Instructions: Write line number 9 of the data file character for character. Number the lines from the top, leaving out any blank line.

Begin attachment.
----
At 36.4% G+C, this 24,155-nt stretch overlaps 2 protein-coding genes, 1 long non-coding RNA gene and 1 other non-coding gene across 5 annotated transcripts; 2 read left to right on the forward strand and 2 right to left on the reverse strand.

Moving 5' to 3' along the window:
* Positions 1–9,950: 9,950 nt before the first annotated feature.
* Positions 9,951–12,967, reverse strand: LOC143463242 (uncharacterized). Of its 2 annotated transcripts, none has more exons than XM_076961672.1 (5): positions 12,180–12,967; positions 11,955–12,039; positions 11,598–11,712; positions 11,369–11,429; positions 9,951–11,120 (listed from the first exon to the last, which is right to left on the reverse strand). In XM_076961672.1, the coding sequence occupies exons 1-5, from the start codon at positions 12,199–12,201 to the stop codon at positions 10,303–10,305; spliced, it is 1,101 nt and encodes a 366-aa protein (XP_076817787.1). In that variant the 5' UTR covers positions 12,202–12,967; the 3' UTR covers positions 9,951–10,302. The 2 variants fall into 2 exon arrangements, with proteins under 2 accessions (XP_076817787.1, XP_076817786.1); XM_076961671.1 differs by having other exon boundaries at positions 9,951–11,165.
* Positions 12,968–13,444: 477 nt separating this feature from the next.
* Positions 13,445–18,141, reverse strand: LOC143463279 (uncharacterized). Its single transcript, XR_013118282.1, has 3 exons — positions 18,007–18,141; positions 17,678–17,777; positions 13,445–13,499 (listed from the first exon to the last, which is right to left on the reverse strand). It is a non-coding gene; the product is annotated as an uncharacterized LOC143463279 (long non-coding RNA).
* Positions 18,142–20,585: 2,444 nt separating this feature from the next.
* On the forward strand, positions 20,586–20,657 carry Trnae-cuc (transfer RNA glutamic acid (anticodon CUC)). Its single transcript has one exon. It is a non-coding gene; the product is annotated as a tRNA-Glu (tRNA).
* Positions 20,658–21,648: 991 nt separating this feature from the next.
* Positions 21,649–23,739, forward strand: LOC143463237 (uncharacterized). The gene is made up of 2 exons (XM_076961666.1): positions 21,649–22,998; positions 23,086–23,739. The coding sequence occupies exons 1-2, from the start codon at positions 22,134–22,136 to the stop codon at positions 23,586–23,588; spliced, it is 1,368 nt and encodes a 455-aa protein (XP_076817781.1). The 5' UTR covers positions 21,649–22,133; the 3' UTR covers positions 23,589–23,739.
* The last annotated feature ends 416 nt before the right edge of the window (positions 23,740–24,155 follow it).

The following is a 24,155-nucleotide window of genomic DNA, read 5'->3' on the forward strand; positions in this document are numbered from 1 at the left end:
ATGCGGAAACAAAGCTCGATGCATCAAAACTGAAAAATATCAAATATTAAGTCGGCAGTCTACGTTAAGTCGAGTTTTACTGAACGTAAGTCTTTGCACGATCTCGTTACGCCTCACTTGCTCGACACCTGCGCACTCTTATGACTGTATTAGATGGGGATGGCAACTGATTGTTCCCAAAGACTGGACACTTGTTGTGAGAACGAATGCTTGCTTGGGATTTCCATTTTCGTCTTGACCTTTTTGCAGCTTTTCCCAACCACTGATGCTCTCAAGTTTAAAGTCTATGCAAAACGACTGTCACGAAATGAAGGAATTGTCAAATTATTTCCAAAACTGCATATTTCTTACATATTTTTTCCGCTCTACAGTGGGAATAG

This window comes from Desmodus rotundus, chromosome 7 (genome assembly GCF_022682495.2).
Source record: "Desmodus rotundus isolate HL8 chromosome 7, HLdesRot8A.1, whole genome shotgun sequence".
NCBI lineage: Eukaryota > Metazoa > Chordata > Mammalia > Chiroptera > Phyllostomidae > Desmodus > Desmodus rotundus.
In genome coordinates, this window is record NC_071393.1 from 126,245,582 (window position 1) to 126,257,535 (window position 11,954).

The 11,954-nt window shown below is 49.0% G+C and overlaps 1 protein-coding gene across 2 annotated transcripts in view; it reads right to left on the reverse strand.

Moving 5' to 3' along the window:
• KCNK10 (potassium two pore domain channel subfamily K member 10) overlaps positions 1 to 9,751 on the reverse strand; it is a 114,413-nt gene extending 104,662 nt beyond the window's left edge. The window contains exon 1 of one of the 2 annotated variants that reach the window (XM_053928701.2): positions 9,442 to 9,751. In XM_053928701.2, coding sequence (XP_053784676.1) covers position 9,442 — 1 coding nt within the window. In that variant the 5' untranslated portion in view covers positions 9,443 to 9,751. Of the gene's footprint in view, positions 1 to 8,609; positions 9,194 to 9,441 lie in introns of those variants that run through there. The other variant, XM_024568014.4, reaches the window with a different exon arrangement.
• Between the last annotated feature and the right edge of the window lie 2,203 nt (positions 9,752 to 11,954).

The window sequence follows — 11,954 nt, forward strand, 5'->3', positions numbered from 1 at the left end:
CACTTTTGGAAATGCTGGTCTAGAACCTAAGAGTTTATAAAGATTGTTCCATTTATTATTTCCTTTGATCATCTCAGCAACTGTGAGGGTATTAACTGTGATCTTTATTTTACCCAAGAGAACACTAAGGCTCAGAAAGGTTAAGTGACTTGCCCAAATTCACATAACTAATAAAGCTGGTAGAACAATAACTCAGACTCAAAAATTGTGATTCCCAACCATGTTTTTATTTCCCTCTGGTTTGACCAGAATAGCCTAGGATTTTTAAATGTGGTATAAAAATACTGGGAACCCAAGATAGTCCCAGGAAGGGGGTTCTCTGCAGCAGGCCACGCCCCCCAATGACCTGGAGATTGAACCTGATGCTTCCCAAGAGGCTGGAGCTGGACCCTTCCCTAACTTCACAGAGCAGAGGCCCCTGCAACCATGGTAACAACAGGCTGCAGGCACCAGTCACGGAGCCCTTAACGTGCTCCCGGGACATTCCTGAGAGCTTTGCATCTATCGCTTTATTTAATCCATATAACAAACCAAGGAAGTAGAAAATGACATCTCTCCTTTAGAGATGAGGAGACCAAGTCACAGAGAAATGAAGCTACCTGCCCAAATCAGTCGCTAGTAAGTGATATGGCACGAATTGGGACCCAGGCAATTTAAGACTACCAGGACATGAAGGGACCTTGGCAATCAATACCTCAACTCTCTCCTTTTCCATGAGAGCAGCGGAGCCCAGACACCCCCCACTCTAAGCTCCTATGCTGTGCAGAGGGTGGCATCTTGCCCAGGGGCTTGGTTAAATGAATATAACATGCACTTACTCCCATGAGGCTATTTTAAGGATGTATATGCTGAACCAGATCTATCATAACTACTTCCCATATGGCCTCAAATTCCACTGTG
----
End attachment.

* Positions 20,658–21,648: 991 nt separating this feature from the next.